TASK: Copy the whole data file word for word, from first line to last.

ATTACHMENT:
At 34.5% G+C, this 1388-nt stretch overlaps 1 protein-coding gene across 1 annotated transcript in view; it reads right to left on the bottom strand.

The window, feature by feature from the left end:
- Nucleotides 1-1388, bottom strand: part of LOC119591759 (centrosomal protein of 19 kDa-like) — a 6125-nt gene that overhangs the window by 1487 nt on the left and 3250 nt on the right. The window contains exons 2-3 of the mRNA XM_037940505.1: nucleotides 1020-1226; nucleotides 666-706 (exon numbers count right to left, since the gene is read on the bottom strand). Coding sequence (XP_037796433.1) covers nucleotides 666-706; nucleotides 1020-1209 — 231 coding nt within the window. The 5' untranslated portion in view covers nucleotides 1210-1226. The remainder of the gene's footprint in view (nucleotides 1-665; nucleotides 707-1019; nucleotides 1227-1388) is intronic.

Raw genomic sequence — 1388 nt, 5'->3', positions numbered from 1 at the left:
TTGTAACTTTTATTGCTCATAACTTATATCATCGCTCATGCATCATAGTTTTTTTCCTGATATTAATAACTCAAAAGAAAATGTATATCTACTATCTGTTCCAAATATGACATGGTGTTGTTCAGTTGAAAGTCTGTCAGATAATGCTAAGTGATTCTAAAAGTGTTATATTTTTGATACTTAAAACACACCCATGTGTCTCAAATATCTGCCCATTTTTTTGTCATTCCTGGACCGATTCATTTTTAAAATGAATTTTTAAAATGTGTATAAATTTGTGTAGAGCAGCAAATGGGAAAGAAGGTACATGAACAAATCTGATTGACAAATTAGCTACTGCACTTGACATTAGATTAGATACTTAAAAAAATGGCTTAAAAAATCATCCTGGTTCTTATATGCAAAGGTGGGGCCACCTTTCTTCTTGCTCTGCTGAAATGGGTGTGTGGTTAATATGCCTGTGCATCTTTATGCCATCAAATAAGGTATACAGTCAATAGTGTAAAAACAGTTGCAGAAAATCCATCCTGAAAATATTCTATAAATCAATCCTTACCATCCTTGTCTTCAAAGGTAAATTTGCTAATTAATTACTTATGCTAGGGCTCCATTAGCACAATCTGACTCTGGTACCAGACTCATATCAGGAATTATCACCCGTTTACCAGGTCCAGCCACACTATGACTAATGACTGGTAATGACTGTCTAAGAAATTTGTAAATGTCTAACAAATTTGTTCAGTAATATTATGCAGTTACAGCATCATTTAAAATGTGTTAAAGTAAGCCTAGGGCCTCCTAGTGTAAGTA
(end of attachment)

At 34.5% G+C, this 1388-nt stretch overlaps 1 protein-coding gene across 1 annotated transcript in view; it reads right to left on the bottom strand.

The window, feature by feature from the left end:
- Nucleotides 1-1388, bottom strand: part of LOC119591759 (centrosomal protein of 19 kDa-like) — a 6125-nt gene that overhangs the window by 1487 nt on the left and 3250 nt on the right. The window contains exons 2-3 of the mRNA XM_037940505.1: nucleotides 1020-1226; nucleotides 666-706 (exon numbers count right to left, since the gene is read on the bottom strand). Coding sequence (XP_037796433.1) covers nucleotides 666-706; nucleotides 1020-1209 — 231 coding nt within the window. The 5' untranslated portion in view covers nucleotides 1210-1226. The remainder of the gene's footprint in view (nucleotides 1-665; nucleotides 707-1019; nucleotides 1227-1388) is intronic.

Raw genomic sequence — 1388 nt, 5'->3', positions numbered from 1 at the left:
TTGTAACTTTTATTGCTCATAACTTATATCATCGCTCATGCATCATAGTTTTTTTCCTGATATTAATAACTCAAAAGAAAATGTATATCTACTATCTGTTCCAAATATGACATGGTGTTGTTCAGTTGAAAGTCTGTCAGATAATGCTAAGTGATTCTAAAAGTGTTATATTTTTGATACTTAAAACACACCCATGTGTCTCAAATATCTGCCCATTTTTTTGTCATTCCTGGACCGATTCATTTTTAAAATGAATTTTTAAAATGTGTATAAATTTGTGTAGAGCAGCAAATGGGAAAGAAGGTACATGAACAAATCTGATTGACAAATTAGCTACTGCACTTGACATTAGATTAGATACTTAAAAAAATGGCTTAAAAAATCATCCTGGTTCTTATATGCAAAGGTGGGGCCACCTTTCTTCTTGCTCTGCTGAAATGGGTGTGTGGTTAATATGCCTGTGCATCTTTATGCCATCAAATAAGGTATACAGTCAATAGTGTAAAAACAGTTGCAGAAAATCCATCCTGAAAATATTCTATAAATCAATCCTTACCATCCTTGTCTTCAAAGGTAAATTTGCTAATTAATTACTTATGCTAGGGCTCCATTAGCACAATCTGACTCTGGTACCAGACTCATATCAGGAATTATCACCCGTTTACCAGGTCCAGCCACACTATGACTAATGACTGGTAATGACTGTCTAAGAAATTTGTAAATGTCTAACAAATTTGTTCAGTAATATTATGCAGTTACAGCATCATTTAAAATGTGTTAAAGTAAGCCTAGGGCCTCCTAGTGTAAGTA